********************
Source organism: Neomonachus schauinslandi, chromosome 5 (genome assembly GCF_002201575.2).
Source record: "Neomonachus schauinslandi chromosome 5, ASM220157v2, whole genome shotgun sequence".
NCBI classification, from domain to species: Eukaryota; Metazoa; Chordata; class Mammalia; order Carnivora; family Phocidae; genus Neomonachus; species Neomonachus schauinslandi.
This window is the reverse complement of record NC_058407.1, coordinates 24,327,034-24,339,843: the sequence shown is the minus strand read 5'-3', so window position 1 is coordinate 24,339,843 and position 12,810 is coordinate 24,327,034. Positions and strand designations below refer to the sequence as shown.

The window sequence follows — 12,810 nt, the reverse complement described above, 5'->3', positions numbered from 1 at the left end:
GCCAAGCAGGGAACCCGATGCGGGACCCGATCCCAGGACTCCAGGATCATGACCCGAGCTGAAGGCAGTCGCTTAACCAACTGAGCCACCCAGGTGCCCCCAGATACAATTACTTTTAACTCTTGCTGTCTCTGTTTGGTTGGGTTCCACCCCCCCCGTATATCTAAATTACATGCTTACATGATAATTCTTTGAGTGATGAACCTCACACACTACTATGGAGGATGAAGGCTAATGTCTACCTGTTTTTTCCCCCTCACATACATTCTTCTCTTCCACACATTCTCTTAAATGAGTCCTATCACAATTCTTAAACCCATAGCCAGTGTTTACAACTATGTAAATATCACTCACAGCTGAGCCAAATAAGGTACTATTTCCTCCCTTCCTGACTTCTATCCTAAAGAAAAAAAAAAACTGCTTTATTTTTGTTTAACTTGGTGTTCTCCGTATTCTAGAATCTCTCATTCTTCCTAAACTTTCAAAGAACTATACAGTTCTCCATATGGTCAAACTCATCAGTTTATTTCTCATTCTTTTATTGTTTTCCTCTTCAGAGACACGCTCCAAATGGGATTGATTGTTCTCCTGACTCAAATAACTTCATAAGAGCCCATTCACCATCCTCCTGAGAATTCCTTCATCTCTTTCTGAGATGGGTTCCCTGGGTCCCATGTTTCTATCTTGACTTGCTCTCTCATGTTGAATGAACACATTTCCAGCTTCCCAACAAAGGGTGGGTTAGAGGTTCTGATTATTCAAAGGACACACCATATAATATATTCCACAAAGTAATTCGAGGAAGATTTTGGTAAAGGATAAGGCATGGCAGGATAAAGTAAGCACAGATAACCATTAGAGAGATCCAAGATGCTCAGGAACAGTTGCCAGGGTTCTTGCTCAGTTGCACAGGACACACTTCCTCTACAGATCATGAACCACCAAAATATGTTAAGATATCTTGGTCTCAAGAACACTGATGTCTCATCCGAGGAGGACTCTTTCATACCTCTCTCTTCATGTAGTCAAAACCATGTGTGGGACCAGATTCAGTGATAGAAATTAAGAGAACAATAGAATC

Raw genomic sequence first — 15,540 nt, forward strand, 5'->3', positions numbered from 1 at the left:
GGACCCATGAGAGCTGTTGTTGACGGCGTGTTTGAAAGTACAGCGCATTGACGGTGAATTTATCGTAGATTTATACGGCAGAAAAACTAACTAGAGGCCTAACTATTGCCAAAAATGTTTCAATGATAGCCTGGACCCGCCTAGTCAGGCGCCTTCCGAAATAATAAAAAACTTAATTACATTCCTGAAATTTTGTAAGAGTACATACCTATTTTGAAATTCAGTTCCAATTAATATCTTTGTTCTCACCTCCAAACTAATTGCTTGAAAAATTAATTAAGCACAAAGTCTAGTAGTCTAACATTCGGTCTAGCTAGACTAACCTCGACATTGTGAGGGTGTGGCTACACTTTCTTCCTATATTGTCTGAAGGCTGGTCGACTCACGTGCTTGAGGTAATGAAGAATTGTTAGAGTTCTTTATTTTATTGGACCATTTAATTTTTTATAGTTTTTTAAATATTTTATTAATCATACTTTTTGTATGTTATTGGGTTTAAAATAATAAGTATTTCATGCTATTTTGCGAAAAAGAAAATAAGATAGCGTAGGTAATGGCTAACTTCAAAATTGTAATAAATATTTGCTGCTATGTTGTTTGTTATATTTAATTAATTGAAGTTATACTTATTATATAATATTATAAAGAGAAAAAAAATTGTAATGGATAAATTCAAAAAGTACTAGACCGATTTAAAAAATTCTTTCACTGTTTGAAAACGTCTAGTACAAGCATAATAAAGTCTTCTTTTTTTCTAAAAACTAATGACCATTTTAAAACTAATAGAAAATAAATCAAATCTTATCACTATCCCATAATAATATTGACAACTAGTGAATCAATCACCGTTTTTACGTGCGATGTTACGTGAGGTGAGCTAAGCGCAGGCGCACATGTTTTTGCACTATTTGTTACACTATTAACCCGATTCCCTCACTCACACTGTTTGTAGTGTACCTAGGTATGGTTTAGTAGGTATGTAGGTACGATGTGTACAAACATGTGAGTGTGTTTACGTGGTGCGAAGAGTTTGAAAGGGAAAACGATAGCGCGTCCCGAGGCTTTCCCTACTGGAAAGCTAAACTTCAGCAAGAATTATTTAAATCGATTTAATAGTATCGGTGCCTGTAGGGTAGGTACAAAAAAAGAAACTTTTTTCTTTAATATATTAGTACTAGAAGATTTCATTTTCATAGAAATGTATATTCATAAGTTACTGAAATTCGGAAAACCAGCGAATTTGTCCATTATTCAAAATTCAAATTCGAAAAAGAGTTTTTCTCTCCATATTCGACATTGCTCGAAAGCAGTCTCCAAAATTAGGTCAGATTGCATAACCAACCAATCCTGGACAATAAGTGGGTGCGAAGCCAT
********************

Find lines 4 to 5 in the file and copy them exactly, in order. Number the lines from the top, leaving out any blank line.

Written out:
This window is the reverse complement of record NC_058407.1, coordinates 24,327,034-24,339,843: the sequence shown is the minus strand read 5'-3', so window position 1 is coordinate 24,339,843 and position 12,810 is coordinate 24,327,034. Positions and strand designations below refer to the sequence as shown.

The window sequence follows — 12,810 nt, the reverse complement described above, 5'->3', positions numbered from 1 at the left end: